GODCHILD by Kaori Yuki
Shojo Beat, 8-volume manga series
Anyone who knows anything at all about Kaori Yuki knows that, if you’re planning to pick up one of her manga, you’d better be prepared for the worst. And by the worst, I mean the best, most soul-crushing story you’ve ever read. Happy ending? You’re in the wrong aisle, my friend.
God forbid Kaori Yuki and CLAMP ever team up. I don’t even….
Of course, I had forgotten all of this in my race to read Godchild. I had never read the beginning of the Count Cain Saga, so I didn’t know what I was getting into. For that matter, I didn’t realize that Godchild was a continuation of the Cain Saga until I’d made it halfway through volume one. Luckily, Kaori Yuki does a remarkable job of giving you everything you need to know over the course of the current story. I never once felt lost.
Godchild takes place in Victorian London, and it is unmistakably Gothic in flavor. Cain has become head of the Hargreaves family at seventeen following the death of his father (if you want to call it that). He’s a charismatic but eccentric young man with an interest in studying and collecting poisons. His constant companions are his butler Riff and his half-sister Mary Weather, both of whom are interesting characters in their own rights.
The plot gets a little complicated, and to explain it, I would have to give away more than one or two major points. Suffice it to say that Cain finds himself opposed to a secret organization called Delilah. This group of largely amoral individuals is set on destroying the majority of London and bringing a new age upon the world. What the other members of Delilah do not know, however, is that this is not the ultimate goal of their leader, who has no reservation about destroying all of them to realize his true intentions.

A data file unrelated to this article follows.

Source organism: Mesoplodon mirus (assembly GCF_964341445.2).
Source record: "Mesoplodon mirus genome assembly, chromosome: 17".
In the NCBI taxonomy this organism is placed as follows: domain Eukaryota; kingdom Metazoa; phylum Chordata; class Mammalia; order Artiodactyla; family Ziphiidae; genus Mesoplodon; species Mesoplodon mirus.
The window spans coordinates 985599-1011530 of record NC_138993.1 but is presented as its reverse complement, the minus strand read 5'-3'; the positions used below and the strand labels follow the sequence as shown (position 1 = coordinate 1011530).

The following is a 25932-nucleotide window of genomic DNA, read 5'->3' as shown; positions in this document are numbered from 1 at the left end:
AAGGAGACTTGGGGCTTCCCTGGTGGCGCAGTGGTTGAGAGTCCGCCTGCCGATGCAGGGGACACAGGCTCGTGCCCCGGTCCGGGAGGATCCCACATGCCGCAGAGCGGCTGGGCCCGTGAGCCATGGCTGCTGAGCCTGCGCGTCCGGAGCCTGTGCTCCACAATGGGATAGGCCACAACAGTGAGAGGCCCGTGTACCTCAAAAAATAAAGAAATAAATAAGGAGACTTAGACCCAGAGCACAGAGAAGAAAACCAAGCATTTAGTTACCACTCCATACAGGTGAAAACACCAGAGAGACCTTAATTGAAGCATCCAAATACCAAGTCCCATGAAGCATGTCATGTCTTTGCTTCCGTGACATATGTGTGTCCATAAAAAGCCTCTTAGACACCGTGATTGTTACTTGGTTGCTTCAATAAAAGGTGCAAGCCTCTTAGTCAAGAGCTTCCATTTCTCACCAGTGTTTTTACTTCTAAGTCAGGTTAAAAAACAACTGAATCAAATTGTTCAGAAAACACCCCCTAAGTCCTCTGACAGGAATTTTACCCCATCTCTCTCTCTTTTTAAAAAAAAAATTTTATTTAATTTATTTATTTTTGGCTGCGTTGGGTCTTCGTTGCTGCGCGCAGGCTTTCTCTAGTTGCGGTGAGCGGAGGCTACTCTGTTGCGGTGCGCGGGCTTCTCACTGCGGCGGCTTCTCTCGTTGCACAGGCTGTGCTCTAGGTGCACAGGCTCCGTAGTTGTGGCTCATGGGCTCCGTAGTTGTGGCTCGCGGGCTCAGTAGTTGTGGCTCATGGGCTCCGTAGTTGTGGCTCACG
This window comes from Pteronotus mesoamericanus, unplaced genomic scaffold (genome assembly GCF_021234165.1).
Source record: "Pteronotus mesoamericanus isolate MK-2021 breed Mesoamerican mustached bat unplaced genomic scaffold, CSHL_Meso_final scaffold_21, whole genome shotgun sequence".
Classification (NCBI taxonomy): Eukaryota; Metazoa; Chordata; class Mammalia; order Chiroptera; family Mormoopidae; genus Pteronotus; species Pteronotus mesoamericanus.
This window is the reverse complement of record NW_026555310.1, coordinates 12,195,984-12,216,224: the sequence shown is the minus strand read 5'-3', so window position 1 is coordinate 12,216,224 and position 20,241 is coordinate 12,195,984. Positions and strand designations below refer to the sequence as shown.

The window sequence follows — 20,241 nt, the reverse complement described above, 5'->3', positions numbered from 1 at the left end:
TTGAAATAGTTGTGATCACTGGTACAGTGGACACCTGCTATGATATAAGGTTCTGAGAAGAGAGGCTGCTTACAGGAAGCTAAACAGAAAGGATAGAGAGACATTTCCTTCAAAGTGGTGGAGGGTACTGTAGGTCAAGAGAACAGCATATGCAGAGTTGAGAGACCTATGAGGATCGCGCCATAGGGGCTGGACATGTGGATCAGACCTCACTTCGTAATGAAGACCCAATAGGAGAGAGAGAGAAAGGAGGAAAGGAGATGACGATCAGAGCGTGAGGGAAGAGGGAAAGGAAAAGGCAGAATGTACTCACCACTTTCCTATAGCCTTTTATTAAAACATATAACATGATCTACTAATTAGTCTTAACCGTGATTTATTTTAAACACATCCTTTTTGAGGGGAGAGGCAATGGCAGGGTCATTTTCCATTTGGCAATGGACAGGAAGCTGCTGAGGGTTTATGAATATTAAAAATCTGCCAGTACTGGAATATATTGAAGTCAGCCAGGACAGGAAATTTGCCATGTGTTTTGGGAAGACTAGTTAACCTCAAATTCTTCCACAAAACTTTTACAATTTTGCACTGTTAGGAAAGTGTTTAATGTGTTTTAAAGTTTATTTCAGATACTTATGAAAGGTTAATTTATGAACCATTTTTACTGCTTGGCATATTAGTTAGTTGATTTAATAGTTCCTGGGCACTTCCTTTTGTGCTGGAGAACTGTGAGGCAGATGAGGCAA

This story is rife with every kind of abuse you can think to heap upon a set of characters. And when I say abuse, I mean that literally. Child abuse, psychological abuse, incest, madness, family curses, tragic destinies, guilt, jealousy, skewed love, betrayal, denial…. It’s all there and then some. In particular, the relationships that developed between Alexis Hargreaves and his sons are painful to read about, and it’s inevitable that you hope for Alexis to get his just deserts since he’s at the core of the madness.
Among the members of Delilah is Cain’s half-brother Jizabel Disraeli. He turned out to be one of my favorite characters. At least, given that he was insane and brutal to begin with, his story could only get better (well, I say better…). The revelation of Jizabel’s childhood is heart-wrenching, and if I hadn’t already hated Alexis for what happened with…a certain major character whom I will not name…I would have certainly despised him by the end of Jizabel’s story.
Of course, Jizabel isn’t the only one who has been badly treated. Cain is emotionally tormented beyond all reason in addition to the physical torture he endured as a child. Every character, at some point, experiences some kind of psychological if not outright betrayal, and by the last volume of Godchild, you’re not certain whether or not anyone is even going to come out of it alive. Luckily, Kaori Yuki doesn’t kill off the entire cast. But, for certain, no one gets away unscathed.
The ultimate truth of the story, which is held back until the very end, is somewhat surprising. Had I not been so distracted by the smorgasbord of darkness and dismay, I might have picked up on it more quickly. I had my suspicions, but there was so little evidence or indication that they were correct that I let them fall by the wayside. There’s also a small reveal about Mary Weather that I hadn’t foreseen, though given Alexis’ obsession with his children, I should have.
Overall, I rate Godchild as one of my favorite dark manga. You won’t want to read it if you prefer fluffy bunnies and happy endings, but if you like Gothic stories with a great big helping of despair, then this is the manga for you.